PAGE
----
Tortorella has significant National Hockey League experience in such a role, having carved out 673 wins at four different stops. He has won NHL coach-of-the-year twice, and led the Tampa Bay Lightning to a Stanley Cup in the 2003-04 campaign.

He is equally known for his in-your-face, confrontational, critical relationships with management, players, and the media. His “blow-up” history is easily reviewed courtesy of the Internet.

And today, he also made me reflect about a former boss of mine…who for purposes of this post we’ll call “John 2.0.”

John 2.0 was only my boss for about a year. The company I was working for at the time had some operational challenges which made it imperative they consolidate locations, and our location was closed just about a year after I started there. This event was impossible to predict, quite unforeseen, and losing this position frustrated me because I truly enjoyed my time there.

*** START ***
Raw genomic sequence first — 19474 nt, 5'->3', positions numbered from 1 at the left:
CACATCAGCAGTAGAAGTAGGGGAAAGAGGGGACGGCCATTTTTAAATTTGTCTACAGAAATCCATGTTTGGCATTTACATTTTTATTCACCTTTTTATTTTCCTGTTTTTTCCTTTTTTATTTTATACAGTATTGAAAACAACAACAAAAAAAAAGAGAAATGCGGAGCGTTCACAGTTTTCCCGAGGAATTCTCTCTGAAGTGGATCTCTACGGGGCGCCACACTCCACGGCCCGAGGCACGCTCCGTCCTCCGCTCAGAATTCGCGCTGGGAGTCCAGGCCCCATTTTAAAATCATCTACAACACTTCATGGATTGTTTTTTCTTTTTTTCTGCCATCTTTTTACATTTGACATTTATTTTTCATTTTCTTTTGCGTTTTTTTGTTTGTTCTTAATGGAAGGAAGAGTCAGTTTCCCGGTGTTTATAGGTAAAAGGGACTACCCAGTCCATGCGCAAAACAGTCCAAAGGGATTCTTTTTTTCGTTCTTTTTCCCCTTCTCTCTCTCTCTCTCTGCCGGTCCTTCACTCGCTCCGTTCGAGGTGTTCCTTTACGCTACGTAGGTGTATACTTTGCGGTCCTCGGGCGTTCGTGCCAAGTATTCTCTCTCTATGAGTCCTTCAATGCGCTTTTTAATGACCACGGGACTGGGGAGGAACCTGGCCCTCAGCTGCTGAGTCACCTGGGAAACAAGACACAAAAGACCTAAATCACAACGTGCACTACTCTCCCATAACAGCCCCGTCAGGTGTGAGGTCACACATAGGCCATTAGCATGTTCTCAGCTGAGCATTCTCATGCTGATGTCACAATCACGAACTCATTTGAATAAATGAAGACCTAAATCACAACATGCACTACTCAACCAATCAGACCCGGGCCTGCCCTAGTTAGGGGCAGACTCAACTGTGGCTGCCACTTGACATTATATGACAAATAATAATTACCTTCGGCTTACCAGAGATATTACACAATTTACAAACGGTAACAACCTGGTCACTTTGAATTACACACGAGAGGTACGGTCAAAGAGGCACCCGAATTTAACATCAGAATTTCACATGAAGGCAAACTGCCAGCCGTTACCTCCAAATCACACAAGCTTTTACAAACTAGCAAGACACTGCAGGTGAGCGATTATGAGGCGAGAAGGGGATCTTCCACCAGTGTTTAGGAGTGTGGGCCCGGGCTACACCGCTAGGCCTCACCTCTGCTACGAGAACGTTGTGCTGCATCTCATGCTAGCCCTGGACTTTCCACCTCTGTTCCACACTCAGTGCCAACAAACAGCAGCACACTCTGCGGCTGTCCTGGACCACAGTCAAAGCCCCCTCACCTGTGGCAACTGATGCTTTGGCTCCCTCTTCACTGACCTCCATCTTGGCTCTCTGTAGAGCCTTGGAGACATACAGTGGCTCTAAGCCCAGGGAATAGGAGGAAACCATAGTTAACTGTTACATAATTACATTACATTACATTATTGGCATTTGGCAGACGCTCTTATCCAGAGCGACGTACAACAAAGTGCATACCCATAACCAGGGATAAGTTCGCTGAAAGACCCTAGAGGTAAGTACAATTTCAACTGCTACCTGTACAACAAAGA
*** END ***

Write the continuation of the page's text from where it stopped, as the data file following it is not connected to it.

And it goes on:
John 2.0 contributed to my liking the work environment at that organization…to some extent…although my full enjoyment probably didn’t come until I was several years removed from that role.

I say to some extent because John 2.0 absolutely demanded his workers work hard, and work smart. If you made an error he’d call you out on it…sometimes not in the most flattering way. But…he always verbalized his unhappiness behind a closed door. He always made sure anyone he had to have a word with (which was always more than one word…) was done off the floor…and behind a door.

I appreciated that because I had prior supervisors who didn’t have that filter, who would criticize and call you out for a mistake in front of others. John 2.0 was a demanding leader who expected his reports to do their job well, and he’d let you know when you did not. Oh, you knew it.